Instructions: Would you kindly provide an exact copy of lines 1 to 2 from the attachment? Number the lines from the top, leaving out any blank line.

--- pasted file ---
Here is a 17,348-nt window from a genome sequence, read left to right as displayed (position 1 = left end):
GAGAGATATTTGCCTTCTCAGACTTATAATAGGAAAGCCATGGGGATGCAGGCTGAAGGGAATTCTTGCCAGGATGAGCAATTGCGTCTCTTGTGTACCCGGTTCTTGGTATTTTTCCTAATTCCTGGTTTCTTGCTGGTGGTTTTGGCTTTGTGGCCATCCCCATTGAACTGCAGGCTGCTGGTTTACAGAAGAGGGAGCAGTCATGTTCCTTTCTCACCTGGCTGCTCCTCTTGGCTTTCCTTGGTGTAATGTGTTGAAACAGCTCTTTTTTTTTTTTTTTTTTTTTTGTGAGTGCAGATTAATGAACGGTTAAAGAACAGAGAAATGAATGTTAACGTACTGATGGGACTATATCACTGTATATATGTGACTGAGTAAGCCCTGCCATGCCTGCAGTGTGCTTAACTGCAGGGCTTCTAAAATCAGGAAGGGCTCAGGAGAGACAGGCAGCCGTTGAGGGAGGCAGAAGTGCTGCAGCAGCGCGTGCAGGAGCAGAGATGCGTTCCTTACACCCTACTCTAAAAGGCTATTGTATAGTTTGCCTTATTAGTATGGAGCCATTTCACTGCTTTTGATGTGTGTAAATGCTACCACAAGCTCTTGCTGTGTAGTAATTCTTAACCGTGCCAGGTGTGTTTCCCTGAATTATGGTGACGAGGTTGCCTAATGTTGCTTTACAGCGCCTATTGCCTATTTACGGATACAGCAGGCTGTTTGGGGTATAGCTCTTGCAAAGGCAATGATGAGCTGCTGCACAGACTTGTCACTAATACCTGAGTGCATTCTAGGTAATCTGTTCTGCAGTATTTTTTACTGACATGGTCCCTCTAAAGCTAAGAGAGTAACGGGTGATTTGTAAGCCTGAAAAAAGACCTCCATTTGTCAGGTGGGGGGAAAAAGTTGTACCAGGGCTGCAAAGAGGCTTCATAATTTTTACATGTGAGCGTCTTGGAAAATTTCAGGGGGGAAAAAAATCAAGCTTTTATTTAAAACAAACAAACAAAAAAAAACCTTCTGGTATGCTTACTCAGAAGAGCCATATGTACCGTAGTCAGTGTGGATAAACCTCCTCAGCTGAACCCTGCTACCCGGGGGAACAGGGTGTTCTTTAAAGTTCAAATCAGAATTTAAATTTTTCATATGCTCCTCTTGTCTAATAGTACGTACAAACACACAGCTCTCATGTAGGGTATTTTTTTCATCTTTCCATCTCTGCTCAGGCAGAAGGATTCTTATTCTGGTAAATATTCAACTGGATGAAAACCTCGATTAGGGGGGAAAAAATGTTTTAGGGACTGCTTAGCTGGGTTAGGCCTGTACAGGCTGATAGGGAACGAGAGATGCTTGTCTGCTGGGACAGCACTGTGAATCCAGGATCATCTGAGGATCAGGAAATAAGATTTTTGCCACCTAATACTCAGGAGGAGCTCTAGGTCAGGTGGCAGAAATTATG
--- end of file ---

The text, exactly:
Here is a 17,348-nt window from a genome sequence, read left to right as displayed (position 1 = left end):
GAGAGATATTTGCCTTCTCAGACTTATAATAGGAAAGCCATGGGGATGCAGGCTGAAGGGAATTCTTGCCAGGATGAGCAATTGCGTCTCTTGTGTACCCGGTTCTTGGTATTTTTCCTAATTCCTGGTTTCTTGCTGGTGGTTTTGGCTTTGTGGCCATCCCCATTGAACTGCAGGCTGCTGGTTTACAGAAGAGGGAGCAGTCATGTTCCTTTCTCACCTGGCTGCTCCTCTTGGCTTTCCTTGGTGTAATGTGTTGAAACAGCTCTTTTTTTTTTTTTTTTTTTTTTGTGAGTGCAGATTAATGAACGGTTAAAGAACAGAGAAATGAATGTTAACGTACTGATGGGACTATATCACTGTATATATGTGACTGAGTAAGCCCTGCCATGCCTGCAGTGTGCTTAACTGCAGGGCTTCTAAAATCAGGAAGGGCTCAGGAGAGACAGGCAGCCGTTGAGGGAGGCAGAAGTGCTGCAGCAGCGCGTGCAGGAGCAGAGATGCGTTCCTTACACCCTACTCTAAAAGGCTATTGTATAGTTTGCCTTATTAGTATGGAGCCATTTCACTGCTTTTGATGTGTGTAAATGCTACCACAAGCTCTTGCTGTGTAGTAATTCTTAACCGTGCCAGGTGTGTTTCCCTGAATTATGGTGACGAGGTTGCCTAATGTTGCTTTACAGCGCCTATTGCCTATTTACGGATACAGCAGGCTGTTTGGGGTATAGCTCTTGCAAAGGCAATGATGAGCTGCTGCACAGACTTGTCACTAATACCTGAGTGCATTCTAGGTAATCTGTTCTGCAGTATTTTTTACTGACATGGTCCCTCTAAAGCTAAGAGAGTAACGGGTGATTTGTAAGCCTGAAAAAAGACCTCCATTTGTCAGGTGGGGGGAAAAAGTTGTACCAGGGCTGCAAAGAGGCTTCATAATTTTTACATGTGAGCGTCTTGGAAAATTTCAGGGGGGAAAAAAATCAAGCTTTTATTTAAAACAAACAAACAAAAAAAAACCTTCTGGTATGCTTACTCAGAAGAGCCATATGTACCGTAGTCAGTGTGGATAAACCTCCTCAGCTGAACCCTGCTACCCGGGGGAACAGGGTGTTCTTTAAAGTTCAAATCAGAATTTAAATTTTTCATATGCTCCTCTTGTCTAATAGTACGTACAAACACACAGCTCTCATGTAGGGTATTTTTTTCATCTTTCCATCTCTGCTCAGGCAGAAGGATTCTTATTCTGGTAAATATTCAACTGGATGAAAACCTCGATTAGGGGGGAAAAAATGTTTTAGGGACTGCTTAGCTGGGTTAGGCCTGTACAGGCTGATAGGGAACGAGAGATGCTTGTCTGCTGGGACAGCACTGTGAATCCAGGATCATCTGAGGATCAGGAAATAAGATTTTTGCCACCTAATACTCAGGAGGAGCTCTAGGTCAGGTGGCAGAAATTATG